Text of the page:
Programming Prayer: The Woven Book of Hours (1886–87)

Touchstone in the history of computing, monument of city pride, pastiche of Gothic and Renaissance revivalisms with a dash of Art Nouveau — the Livre de Prières: Tissé d’après les enluminures des manuscrits du XIVe au XVIe siècle, produced in Lyon in the 1880s, is an object of many valences, a nodal point connecting several seemingly disparate legacies. As the title indicates, the book’s leaves are neither handwritten nor printed, but woven (tissé), then mounted onto heavy paper backings and bound. A product of combined manual, mechanical, and computational labor, the leaves were produced on Lyon’s famed Jacquard looms, their text and imagery encoded in hundreds of thousands of punch cards that directed the weaving of black and silvery gray silk threads.

The book was conceived to be a technical marvel, but its contents looked back to Gothic books of hours made between the fourteenth and sixteenth centuries, precious tomes that contained calendars of Christian holidays and prayers to be recited at prescribed hours of the day. Mostly produced before the era of print, these books were sumptuous objects, typically hand inscribed on vellum with fine illustrations that were sometimes enhanced with gold leaf. With its own shimmering silk threads and extravagant concentration of labor, the woven prayer book is an object deliberately appended to the lineage of the luxury book while also offering a vision for its future, as a product of modern industry.

Matthew J. Westerby provides an accounting of the circumstances and personalities that fostered the manufacture of a traditional type of religious book with cutting-edge weaving technology. Lyon had been a center of silk production and weaving since the seventeenth century and it was the birthplace of Joseph-Marie Jacquard (1752–1834), inventor of the programmable Jacquard loom. Three locals were primarily responsible for producing the woven prayer book: Father Jean Hervier, Joseph-Alphonse Henry, and Antoine Roux. Hervier was a local priest with some facility in drawing and illustration; he supplied the drawn designs for the book. Henry owned a weaving business that specialized in fine liturgical vestments. Roux served as the project’s editor. The book was produced in part to celebrate the Lyon jubilee of 1886; a dedication by Cardinal Louis-Marie Caverot, the city’s archbishop, is woven into an early leaf of the book in acknowledgement of the event. It seems Lyon embraced the book as a tangible symbol of its artistic and industrial prominence; it later represented the city in the 1889 Exposition Universelle in Paris and the 1893 World's Columbian Exposition in Chicago.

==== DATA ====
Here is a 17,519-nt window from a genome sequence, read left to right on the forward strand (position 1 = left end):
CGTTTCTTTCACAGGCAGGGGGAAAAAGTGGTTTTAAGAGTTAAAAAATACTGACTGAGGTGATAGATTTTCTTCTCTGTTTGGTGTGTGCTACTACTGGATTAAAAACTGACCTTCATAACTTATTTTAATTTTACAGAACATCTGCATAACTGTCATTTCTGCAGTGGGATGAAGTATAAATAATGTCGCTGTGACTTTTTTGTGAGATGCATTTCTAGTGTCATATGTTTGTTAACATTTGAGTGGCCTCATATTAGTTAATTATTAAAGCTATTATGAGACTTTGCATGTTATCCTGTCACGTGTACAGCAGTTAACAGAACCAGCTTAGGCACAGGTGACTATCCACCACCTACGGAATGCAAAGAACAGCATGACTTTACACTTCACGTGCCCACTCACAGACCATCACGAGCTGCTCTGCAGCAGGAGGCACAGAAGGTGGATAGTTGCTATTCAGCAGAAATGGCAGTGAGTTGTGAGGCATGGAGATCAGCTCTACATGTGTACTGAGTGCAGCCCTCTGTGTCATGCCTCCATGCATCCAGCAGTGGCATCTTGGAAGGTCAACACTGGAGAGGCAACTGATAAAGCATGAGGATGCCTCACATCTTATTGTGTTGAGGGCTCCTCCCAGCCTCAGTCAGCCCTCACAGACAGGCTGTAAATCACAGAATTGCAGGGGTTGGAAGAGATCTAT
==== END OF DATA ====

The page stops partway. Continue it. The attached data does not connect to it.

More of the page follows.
Scroll through the whole page to download all images before printing.

The prayer book is also noteworthy for the eclecticism of its visual sources, drawn from Gothic manuscripts and Renaissance prototypes. In the late nineteenth century, vibrant reproductions of medieval illuminated manuscripts became available via deluxe facsimile editions illustrated with color lithographs. Lilian M. C. Randall has traced some of the prayer book’s figures and ornaments to specific nineteenth-century facsimiles, but also notes that certain decorative motifs recall those in Gothic prayer books in a more general way: the woven book’s margins are replete with lilies, strawberries, roses, and other fragrant plants common in books of hours, especially sections devoted to the Virgin Mary. References to famous Italian artworks also appear in it, including an image of Christ between the Virgin and John the Baptist based on Raphael’s Disputation of the Sacrament in the Vatican Palace. Raphael’s composition was likely known to the prayer book’s makers indirectly, through printed illustrations. Although the Lyon book is based on historical models, Randall rightly points out that its imagery does not directly copy medieval prototypes, but rather is mediated through nineteenth-century aesthetics, and that some leaves in particular “strike a distinctly Art Nouveau note”.

According to Randall and Westerby, the woven prayer book was issued in a single edition of approximately fifty to sixty copies. The experiment of weaving book leaves seems to have ended with it. It is an arcane thing, yes — but in 2024 it holds particular importance as a thoroughly optimistic object, both humanistically and technologically. It was the product of years of dedicated problem-solving and application of human ingenuity toward the fabrication of something tangibly beautiful, hopeful, and a little fanciful. It was a sample of propitious human capability.

RightsUnderlying Work RightsPD Worldwide
Digital Copy Rights

No Additional Rights